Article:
Study focuses on unwelcome seasonal visitor

Hopkins grad students delve into allergy-causing ragweed

October 01, 2007|By Dennis O'Brien | Dennis O'Brien,SUN REPORTER

In this season of sniffles, sneezes and itchy eyes, researchers are hoping that wind and weather patterns they recorded in a vacant, weed-choked field in Prince George's County will provide clues to fighting an airborne particle that sickens millions every year.

It's called ragweed. And while its effects are well-known, scientists say there is still much to learn about how the hardy, ubiquitous plant spreads its misery.

"We know ragweed produces pollen, but one of the things we want to understand is where and how does that pollen travel," said Lewis Ziska, a ragweed expert at the U.S. Department of Agriculture's research laboratory in Beltsville.

This is the time to learn about it. Ragweed reproduces in the late summer and early fall, when male flowers release pollen that fertilizes seeds released from female portions of the plant.

In Maryland, the season usually begins in late August or early September, peaks about two weeks later and runs for about six weeks altogether. That means it still has about two weeks to run.

At the Johns Hopkins University, researchers Michael Martin and Marcelo Chamecki are analyzing weather and pollen data they collected over six weeks of daily visits to an unplanted tract of farmland in Upper Marlboro.

Martin, 24, is looking at ragweed's genetic profile to see how plant and pollen have evolved since prehistoric times - and how the plant survived over the years. Chamecki, 29, is developing computer models to predict how wind patterns, humidity and other factors spread pollen and other airborne particles. Both are doctoral candidates in Hopkins' department of geography and environmental engineering.

"If we can find out how the plant evolved and the mechanisms of how pollen is spread, we may be better able to predict things like what time of day the plant releases it and the conditions that encourage pollen production," Martin said.

Better information about the role of sunlight, wind speeds and other weather patterns in pollen production could lead to improved treatments for many of the estimated 36 million Americans who suffer seasonal allergies, doctors say.

"I think there's a lot to be learned that would be useful," said Dr. David Matz, an allergist who, with his partner, keeps a pollen counter outside his Owings Mills office and provides daily counts to The Sun.

The number of patients seeking treatment in this year's season has been about average, Matz said.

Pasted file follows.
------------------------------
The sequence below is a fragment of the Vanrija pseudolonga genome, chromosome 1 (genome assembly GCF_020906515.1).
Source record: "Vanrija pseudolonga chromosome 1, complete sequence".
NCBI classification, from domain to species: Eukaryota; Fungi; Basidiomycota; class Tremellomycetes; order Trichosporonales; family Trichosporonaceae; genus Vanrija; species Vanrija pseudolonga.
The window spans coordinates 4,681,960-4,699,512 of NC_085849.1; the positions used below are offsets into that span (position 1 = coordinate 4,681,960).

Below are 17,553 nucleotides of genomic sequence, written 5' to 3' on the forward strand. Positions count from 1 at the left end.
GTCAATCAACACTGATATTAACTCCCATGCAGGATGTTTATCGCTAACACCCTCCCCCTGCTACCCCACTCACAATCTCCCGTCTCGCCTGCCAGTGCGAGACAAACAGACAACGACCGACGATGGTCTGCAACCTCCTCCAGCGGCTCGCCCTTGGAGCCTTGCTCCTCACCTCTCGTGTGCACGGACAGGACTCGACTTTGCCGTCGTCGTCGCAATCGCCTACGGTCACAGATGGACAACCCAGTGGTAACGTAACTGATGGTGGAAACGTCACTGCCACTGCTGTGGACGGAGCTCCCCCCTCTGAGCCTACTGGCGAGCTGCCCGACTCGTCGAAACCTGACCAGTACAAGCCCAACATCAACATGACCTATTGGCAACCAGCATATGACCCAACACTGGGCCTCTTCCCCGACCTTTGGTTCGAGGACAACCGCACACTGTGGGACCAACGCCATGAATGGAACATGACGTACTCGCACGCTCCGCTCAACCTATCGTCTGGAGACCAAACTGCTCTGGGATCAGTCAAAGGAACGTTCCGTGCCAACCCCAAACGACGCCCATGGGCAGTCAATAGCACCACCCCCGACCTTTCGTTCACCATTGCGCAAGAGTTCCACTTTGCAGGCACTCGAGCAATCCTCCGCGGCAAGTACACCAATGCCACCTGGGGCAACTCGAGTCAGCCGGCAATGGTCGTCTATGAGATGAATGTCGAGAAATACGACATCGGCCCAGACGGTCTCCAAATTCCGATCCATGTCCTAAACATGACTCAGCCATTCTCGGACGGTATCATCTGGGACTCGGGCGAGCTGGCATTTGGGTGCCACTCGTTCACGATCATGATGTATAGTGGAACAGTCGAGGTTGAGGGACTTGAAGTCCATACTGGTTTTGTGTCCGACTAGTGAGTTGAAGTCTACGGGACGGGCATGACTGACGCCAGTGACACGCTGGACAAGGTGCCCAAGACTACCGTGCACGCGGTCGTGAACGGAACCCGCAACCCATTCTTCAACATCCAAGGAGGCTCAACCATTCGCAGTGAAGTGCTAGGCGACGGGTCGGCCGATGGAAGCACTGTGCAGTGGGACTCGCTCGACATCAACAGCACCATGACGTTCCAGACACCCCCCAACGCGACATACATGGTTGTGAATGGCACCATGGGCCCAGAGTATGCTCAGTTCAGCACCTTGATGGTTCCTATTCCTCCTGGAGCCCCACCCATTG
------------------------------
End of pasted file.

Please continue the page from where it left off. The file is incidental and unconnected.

Researchers said they believe ragweed pollen can travel for miles - and that a single plant can generate up to a billion grains of pollen in a single season. The taller the plant, the farther its pollen will travel.

Sunlight is also important. Plants usually start releasing pollen an hour or two after sunrise. The release peaks a few hours later and decreases throughout the afternoon, according to Estelle Levetin, a pollen researcher at the University of Tulsa in Oklahoma.

The pollen's potency - and potential misery for folks allergic to it - depends on the quantity of proteins in the pollen. And that is determined by the amount of rainfall, sunlight and humidity in the environment, experts say.

But there are dozens of ragweed questions still unanswered, such as the specific mix of rainfall, sunlight and humidity that determines the pollen's release schedule and potency, the weather's effect on growth rates and the plant's overall health.

"There's a lot of basic biology of pollen that we still don't understand, in terms of how it interacts with things like wind speeds and humidity," Levetin said. "You need people out there doing what these students are doing, looking at pollen with a close-up lens."

The researchers started to look for a field of ragweed last spring and found a privately owned tract that a farmer had used to grow corn and other crops.

When the researchers discovered it the tract, which has since been mowed, had been left fallow for about two years - conditions that produced a bumper crop of ragweed. "It was absolutely perfect. There was only ragweed - and the density of the ragweed was absurd," Martin said.

The researchers mounted six samplers at different heights to count pollen levels, installed a sonic anemometer to measure wind turbulence and assembled a 15-foot tower of meteorological equipment to record air temperatures, humidity levels, wind speeds, wind direction and the amount of sunlight.

They also aimed a video camera with a high-resolution lens at the ragweed plants to capture images of pollen being released.

They returned to the lab after six weeks and have since been counting pollen grains, analyzing their content and crunching gigabytes of computer data that detail daily weather patterns, as well as growth and pollen dispersal information.

The lot was ragweed's version of heaven: Measurements showed an average of 90 ragweed plants per square meter, while the air contained 10,000 grains of pollen per cubic meter.

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